Sainte-Madeleine Church

Strasbourg, France

The Sainte-Madeleine Church was built in Gothic style in the late 15th century, but largely rebuilt in a style close to Jugendstil after a devastating fire in 1904. Destroyed again during World War II, the church was re-constructed in its modern form. This is the fourth building dedicated to Mary Magdalene built in the city since the 13th century. The church is classified as a historic monument by a decree of 6 December 1898.

The first convent dedicated to Mary Magdalene was built in 1225 on the outskirts of the city of Strasbourg, on the site of the current place de la République. The institution, which welcomed repentant prostitutes, was evacuated and then destroyed around 1470, since the city feared imminent invasion by the armies of the Duke of Burgundy.

A new convent was rebuilt in the Krutenau district. The Gothic church of the convent of the sisters of the order of St. Mary Magdalene, completed in 1478, was destroyed by fire in 1904. All that remains of this church, the last Gothic structure built in Strasbourg, is the choir housing fragments of some frescoes. It now serves as a chapel, dedicated to the Blessed Sacrament. Remains of the once abundant stained glass windows that decorated the church are shown in the Musée de l’Œuvre Notre-Dame. John Calvin had made sermons and directed services in that church.

The current church, which is perpendicular to the earlier building, was built in 1907 according to plans by Fritz Beblo and is more spacious and airy. It has a barrel vault, based on the model of St. Michael's Church, Munich and a conspicuous belltower. Severely damaged by Anglo-American bombing on 11 August 1944, it was rebuilt, true to Beblo's original, in 1958.

A part of the former cloisters from the earlier convent can still be seen, surrounding the adjacent school building.

An organ was purchased from Andreas Silbermann on 17 February 1716 and was completed in 1718. It had a manual and an echo - on a specific keyboard - and separate pedals. The instrument was sold in 1799 to the city of Lampertheim, before vanishing in 1876.

The church then owned a first Roethinger organ, which was destroyed during the bombing of 1944. It was then endowed with a second Roethinger organ, which was inaugurated by Michel Chapuis and Robert Pfrimmer on 28 November 1965. It was completely rebuilt by Michel Wolf of Manufacture d'orgues alsacienne in 1997 and 1998, but the harmonization was not modified. Work was done on the cabinet in 2004. The organ was then restored by the firm of Alfred et Daniel Kern, which replaced the keyboards.

References:

Comments

Your name



Details

Founded: 15th century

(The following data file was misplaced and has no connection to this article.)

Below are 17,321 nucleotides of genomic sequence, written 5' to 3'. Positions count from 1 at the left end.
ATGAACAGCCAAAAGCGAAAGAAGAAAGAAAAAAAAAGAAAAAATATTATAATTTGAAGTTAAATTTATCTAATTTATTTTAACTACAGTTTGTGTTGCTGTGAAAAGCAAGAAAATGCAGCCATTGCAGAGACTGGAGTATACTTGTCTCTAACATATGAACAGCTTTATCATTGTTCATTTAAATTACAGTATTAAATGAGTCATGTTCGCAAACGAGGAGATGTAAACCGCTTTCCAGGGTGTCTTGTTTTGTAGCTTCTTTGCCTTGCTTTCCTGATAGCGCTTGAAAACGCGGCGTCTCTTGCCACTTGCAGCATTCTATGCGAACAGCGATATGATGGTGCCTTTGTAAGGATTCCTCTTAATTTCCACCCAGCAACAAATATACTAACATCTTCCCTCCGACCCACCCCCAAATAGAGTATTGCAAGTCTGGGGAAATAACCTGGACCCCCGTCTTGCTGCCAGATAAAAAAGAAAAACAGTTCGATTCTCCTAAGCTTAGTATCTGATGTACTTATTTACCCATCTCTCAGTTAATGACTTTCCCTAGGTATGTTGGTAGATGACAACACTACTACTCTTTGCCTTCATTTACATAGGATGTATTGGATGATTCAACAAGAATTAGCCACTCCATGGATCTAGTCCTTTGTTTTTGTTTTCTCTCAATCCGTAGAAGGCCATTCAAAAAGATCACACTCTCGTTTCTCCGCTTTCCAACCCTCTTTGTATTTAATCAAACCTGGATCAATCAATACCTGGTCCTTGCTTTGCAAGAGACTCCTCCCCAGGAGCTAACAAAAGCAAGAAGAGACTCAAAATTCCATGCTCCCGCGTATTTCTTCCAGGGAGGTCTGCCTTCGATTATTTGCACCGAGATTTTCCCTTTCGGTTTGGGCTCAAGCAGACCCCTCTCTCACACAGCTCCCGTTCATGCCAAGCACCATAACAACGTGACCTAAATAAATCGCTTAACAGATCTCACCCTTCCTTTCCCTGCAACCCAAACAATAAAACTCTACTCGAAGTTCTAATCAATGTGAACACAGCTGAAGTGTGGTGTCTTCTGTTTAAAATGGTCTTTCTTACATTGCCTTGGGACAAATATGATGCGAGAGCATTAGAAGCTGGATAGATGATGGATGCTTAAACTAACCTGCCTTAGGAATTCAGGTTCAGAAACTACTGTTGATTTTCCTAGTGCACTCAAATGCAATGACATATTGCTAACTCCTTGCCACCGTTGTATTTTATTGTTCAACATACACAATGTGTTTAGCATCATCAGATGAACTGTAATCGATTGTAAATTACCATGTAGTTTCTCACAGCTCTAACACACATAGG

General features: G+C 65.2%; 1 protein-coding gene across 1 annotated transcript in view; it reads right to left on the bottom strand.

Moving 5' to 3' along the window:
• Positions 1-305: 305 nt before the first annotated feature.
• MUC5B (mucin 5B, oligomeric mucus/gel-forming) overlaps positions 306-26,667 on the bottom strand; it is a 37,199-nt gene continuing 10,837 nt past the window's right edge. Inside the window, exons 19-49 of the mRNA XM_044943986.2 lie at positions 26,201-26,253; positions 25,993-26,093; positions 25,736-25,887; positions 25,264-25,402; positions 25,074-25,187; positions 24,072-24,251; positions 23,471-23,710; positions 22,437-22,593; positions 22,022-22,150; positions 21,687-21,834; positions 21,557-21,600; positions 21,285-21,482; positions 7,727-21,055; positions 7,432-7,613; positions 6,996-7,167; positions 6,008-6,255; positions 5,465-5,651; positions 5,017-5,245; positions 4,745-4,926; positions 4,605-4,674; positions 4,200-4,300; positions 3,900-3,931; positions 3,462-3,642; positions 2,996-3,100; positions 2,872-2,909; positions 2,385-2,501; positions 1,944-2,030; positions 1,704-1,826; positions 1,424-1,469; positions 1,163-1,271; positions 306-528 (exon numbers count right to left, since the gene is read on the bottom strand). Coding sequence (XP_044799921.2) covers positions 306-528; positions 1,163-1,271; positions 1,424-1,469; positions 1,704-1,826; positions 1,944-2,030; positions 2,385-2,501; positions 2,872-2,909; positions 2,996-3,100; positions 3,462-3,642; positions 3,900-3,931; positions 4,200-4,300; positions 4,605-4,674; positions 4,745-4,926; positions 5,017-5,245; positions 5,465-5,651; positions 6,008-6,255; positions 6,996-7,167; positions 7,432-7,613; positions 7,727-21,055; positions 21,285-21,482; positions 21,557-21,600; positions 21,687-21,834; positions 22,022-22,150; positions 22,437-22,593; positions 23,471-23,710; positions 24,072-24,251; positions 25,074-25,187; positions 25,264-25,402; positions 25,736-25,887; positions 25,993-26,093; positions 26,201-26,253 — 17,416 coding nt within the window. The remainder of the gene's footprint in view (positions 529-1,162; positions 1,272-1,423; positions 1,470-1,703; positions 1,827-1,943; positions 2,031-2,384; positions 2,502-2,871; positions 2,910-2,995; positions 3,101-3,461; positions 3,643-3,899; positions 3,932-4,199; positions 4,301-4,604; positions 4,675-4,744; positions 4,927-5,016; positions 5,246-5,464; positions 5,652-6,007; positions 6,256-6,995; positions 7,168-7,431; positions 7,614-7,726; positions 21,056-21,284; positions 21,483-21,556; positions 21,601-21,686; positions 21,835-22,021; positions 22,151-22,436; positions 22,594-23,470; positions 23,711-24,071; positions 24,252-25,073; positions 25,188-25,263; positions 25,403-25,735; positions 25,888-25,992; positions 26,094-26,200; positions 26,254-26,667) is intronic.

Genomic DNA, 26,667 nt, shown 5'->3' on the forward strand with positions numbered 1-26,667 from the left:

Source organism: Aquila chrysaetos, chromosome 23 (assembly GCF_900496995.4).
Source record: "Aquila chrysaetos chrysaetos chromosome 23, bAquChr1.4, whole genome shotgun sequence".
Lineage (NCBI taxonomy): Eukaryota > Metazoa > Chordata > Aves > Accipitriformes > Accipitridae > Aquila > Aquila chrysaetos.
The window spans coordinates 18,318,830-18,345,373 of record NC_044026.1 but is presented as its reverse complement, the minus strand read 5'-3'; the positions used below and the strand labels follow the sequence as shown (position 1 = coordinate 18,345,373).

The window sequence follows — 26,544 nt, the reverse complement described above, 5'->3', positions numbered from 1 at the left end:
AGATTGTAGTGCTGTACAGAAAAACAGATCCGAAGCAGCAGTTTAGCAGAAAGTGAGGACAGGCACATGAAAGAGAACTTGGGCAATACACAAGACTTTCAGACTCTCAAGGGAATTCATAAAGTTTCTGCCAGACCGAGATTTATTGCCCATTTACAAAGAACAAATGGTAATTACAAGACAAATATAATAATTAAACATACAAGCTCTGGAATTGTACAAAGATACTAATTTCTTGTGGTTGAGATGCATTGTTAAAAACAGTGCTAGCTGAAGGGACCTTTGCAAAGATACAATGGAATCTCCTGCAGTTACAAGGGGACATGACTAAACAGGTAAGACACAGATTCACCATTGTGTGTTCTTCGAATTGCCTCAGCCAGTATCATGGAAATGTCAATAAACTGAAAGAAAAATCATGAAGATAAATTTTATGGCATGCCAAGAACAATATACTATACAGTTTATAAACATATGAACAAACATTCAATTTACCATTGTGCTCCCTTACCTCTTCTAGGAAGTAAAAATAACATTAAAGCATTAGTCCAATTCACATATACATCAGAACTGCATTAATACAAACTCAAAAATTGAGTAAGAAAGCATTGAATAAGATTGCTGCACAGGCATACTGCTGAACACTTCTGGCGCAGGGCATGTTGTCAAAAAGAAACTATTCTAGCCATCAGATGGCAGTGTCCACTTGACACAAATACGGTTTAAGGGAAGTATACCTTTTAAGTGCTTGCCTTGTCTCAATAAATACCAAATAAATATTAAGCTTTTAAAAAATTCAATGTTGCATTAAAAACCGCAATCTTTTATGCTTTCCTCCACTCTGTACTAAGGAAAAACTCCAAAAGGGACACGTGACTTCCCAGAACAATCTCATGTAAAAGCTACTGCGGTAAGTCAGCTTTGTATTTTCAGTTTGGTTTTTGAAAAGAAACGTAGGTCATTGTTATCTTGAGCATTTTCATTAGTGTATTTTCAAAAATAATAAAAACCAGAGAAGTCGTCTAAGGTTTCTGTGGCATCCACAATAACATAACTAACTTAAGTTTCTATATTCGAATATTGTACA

Category: Religious sites in France

More Information

en.wikipedia.org

Rating

4.5/5 (based on Google user reviews)

User Reviews

Tim Karanjac (8 months ago)
Listening
Berkant Celebi (9 months ago)
Welcome
Dimitri Friedrich (10 months ago)
Peace, Love, Fraternity to all the children
Achim Trenkle (14 months ago)
Interesting historically ... too bad the pastor left
Achim Trenkle (14 months ago)
Interesting historically ... too bad the pastor left
Powered by Google

Featured Historic Landmarks, Sites & Buildings

Historic Site of the week

Roman Walls of Lugo

Roman Walls of Lugo are an exceptional architectural, archaeological and constructive legacy of Roman engineering, dating from the 3rd and 4th centuries AD. The Walls are built of internal and external stone facings of slate with some granite, with a core filling of a conglomerate of slate slabs and worked stone pieces from Roman buildings, interlocked with lime mortar.

Their total length of 2117 m in the shape of an oblong rectangle occupies an area of 1.68 ha. Their height varies between 8 and 10 m, with a width of 4.2 m, reaching 7 m in some specific points. The walls still contain 85 external towers, 10 gates (five of which are original and five that were opened in modern times), four staircases and two ramps providing access to the walkway along the top of the walls, one of which is internal and the other external. Each tower contained access stairs leading from the intervallum to the wall walk of town wall, of which a total of 21 have been discovered to date.

The defences of Lugo are the most complete and best preserved example of Roman military architecture in the Western Roman Empire.

Despite the renovation work carried out, the walls conserve their original layout and the construction features associated with their defensive purpose, with walls, battlements, towers, fortifications, both modern and original gates and stairways, and a moat.

Since they were built, the walls have defined the layout and growth of the city, which was declared a Historical-Artistic Ensemble in 1973, forming a part of it and becoming an emblematic structure that can be freely accessed to walk along. The local inhabitants and visitors alike have used them as an area for enjoyment and as a part of urban life for centuries.

The fortifications were added to UNESCO"s World Heritage List in late 2000 and are a popular tourist attraction.